The Growth Project: championing gardens for health
Tue 30 Apr 2019
An oasis thriving in one of the most deprived areas of Rochdale is helping people improve their mental and physical health by getting stuck in to the joys of gardening and the great outdoors. The one acre site is home to The Growth Project – a partnership between the charity Rochdale and District Mind and Hourglass Environment – which now opens its doors annually to the National Garden Scheme.
Karen Hayday, director of Hourglass explains: “Our aim is to promote good mental and physical wellbeing through outdoor activity in a green environment with the allotment providing a safe and supportive haven for able-bodied individuals referred to us by Mind. We have about 20 volunteers a day referred to the project who come together to pool their skills and experience to design, build and tend this beautiful garden. Above all we have lots of fun while we work!”
The results speak for themselves. For many of the volunteers their mental and physical health has improved, and a number have returned to mainstream housing and regular employment.
For those involved they find that the project helps them to deal with their mental health issues and that the project is great for making new friends and meeting and talking to people. As one said: “I need to get out more and The Growth Project helps me. It helps with socialising with other people that come here. If I didn’t come here I would go completely mad, I’d have nothing to look forward to and I would have nobody to talk to.”
While another said: “The Growth Project is a sanctuary, it gives me the feeling of being wanted and valued.”
But to call The Growth Project an allotment hardly does justice to this award-winning haven. Judged ‘Outstanding’ for the last five years by the Royal Horticultural Society’s ‘It’s Your Neighbourhood’ Award for North West In Bloom, and not a moment’s hesitation from the National Garden Scheme’s county team in including it in their prestigious portfolio, this is a place well worth exploring.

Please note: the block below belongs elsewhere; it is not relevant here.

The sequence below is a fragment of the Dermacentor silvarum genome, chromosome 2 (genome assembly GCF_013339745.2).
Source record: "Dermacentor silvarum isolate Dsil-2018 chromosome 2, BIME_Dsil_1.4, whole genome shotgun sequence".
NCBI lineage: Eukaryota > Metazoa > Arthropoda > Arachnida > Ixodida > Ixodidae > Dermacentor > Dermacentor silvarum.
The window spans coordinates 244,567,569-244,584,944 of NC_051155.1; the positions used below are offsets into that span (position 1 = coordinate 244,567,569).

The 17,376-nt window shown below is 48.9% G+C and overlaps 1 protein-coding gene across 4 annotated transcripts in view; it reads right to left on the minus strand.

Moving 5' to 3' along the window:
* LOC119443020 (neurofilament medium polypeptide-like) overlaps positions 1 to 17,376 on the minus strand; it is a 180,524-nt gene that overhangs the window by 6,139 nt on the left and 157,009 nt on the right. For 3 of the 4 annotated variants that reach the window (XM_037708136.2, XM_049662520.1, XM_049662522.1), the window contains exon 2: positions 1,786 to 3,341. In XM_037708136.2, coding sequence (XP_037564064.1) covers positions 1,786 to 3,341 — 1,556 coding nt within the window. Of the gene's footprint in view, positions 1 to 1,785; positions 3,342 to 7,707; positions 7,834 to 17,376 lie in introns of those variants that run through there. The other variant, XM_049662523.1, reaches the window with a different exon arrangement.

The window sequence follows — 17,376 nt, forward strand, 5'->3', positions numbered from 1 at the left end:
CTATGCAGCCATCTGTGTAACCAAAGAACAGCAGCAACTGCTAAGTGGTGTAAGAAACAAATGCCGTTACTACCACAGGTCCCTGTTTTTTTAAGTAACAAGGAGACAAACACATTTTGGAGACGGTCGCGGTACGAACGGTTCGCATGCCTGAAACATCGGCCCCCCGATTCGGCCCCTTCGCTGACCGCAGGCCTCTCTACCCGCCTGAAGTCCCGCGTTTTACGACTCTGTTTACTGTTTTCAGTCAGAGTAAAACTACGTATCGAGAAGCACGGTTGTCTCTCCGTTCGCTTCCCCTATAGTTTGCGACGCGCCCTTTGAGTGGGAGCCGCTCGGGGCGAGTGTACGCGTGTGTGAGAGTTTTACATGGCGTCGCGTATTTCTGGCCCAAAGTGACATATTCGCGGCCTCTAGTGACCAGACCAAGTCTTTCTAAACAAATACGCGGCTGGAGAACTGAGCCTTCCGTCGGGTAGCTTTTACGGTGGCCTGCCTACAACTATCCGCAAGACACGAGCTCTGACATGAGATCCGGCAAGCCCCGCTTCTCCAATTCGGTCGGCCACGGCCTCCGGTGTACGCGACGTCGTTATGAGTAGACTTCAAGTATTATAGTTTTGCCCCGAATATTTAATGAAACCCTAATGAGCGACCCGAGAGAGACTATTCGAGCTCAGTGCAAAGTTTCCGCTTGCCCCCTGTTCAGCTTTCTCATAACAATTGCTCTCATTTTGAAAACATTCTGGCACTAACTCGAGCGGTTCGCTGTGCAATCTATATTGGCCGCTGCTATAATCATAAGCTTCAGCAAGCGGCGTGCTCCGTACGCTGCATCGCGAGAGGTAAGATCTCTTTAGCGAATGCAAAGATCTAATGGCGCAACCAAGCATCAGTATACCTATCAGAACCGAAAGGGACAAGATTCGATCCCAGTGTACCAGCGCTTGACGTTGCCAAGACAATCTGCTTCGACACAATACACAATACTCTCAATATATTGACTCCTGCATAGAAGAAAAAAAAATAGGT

The standard, quality and selection of the organic produce grown from seed on the site is fit for any show bench and companion planting, used to ward off pests, creates a beautifully colourful display while benefitting wildlife too. There is a pond, insect hotel and a home for hedgehogs with plenty of fruit for both humans and birds, and wildflowers can be found in abundance.
“Nothing goes to waste,” says Karen. “All the vegetables grown on the site are organic and are taken home by the beneficiaries which means that they are kept in fresh fruit and veg for a large part of the year.”
There is also a stunning traditional straw house built by the volunteers and new orchard and wildflower meadow to explore.
“The project is a shining example of what the National Garden Scheme’s Gardens and Health campaign is about; championing gardens and gardening as a key component in improving mental and physical health,” says National Garden Scheme CEO, George Plumptre.
The Growth Project is open for the National Garden Scheme on August 10th – 11:30 – 16:00. There are home-made teas and refreshments served in the Victorian style ornate ‘Woodland Green’ woodworking station. Jams and cakes to buy. Admission: Adult: £3.50 – Child: Free.
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